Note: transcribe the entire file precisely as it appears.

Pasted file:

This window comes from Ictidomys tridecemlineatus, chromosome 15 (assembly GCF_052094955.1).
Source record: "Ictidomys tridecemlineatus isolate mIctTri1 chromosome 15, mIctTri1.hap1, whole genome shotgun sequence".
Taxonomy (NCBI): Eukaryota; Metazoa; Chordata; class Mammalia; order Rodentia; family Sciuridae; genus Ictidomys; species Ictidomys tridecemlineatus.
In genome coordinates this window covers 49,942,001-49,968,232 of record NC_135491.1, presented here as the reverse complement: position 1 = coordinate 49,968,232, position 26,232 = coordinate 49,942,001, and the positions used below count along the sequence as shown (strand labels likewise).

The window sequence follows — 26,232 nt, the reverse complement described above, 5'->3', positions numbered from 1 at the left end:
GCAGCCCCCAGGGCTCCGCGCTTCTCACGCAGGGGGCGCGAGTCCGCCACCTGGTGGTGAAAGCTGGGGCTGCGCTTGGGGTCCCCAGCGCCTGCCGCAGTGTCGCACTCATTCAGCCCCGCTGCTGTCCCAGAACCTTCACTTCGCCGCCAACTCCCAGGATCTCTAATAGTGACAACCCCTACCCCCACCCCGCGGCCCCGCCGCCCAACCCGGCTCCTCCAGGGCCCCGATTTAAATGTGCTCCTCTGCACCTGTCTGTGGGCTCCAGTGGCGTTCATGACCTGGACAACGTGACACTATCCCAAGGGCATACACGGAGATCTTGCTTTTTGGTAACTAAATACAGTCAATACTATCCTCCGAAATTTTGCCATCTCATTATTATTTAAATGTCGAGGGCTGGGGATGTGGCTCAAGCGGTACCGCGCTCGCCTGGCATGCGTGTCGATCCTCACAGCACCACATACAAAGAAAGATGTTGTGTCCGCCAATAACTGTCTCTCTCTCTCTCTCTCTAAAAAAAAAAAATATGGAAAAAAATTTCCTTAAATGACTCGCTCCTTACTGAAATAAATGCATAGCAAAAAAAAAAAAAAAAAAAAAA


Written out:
This window comes from Ictidomys tridecemlineatus, chromosome 15 (assembly GCF_052094955.1).
Source record: "Ictidomys tridecemlineatus isolate mIctTri1 chromosome 15, mIctTri1.hap1, whole genome shotgun sequence".
Taxonomy (NCBI): Eukaryota; Metazoa; Chordata; class Mammalia; order Rodentia; family Sciuridae; genus Ictidomys; species Ictidomys tridecemlineatus.
In genome coordinates this window covers 49,942,001-49,968,232 of record NC_135491.1, presented here as the reverse complement: position 1 = coordinate 49,968,232, position 26,232 = coordinate 49,942,001, and the positions used below count along the sequence as shown (strand labels likewise).

The window sequence follows — 26,232 nt, the reverse complement described above, 5'->3', positions numbered from 1 at the left end:
GCAGCCCCCAGGGCTCCGCGCTTCTCACGCAGGGGGCGCGAGTCCGCCACCTGGTGGTGAAAGCTGGGGCTGCGCTTGGGGTCCCCAGCGCCTGCCGCAGTGTCGCACTCATTCAGCCCCGCTGCTGTCCCAGAACCTTCACTTCGCCGCCAACTCCCAGGATCTCTAATAGTGACAACCCCTACCCCCACCCCGCGGCCCCGCCGCCCAACCCGGCTCCTCCAGGGCCCCGATTTAAATGTGCTCCTCTGCACCTGTCTGTGGGCTCCAGTGGCGTTCATGACCTGGACAACGTGACACTATCCCAAGGGCATACACGGAGATCTTGCTTTTTGGTAACTAAATACAGTCAATACTATCCTCCGAAATTTTGCCATCTCATTATTATTTAAATGTCGAGGGCTGGGGATGTGGCTCAAGCGGTACCGCGCTCGCCTGGCATGCGTGTCGATCCTCACAGCACCACATACAAAGAAAGATGTTGTGTCCGCCAATAACTGTCTCTCTCTCTCTCTCTCTAAAAAAAAAAAATATGGAAAAAAATTTCCTTAAATGACTCGCTCCTTACTGAAATAAATGCATAGCAAAAAAAAAAAAAAAAAAAAAA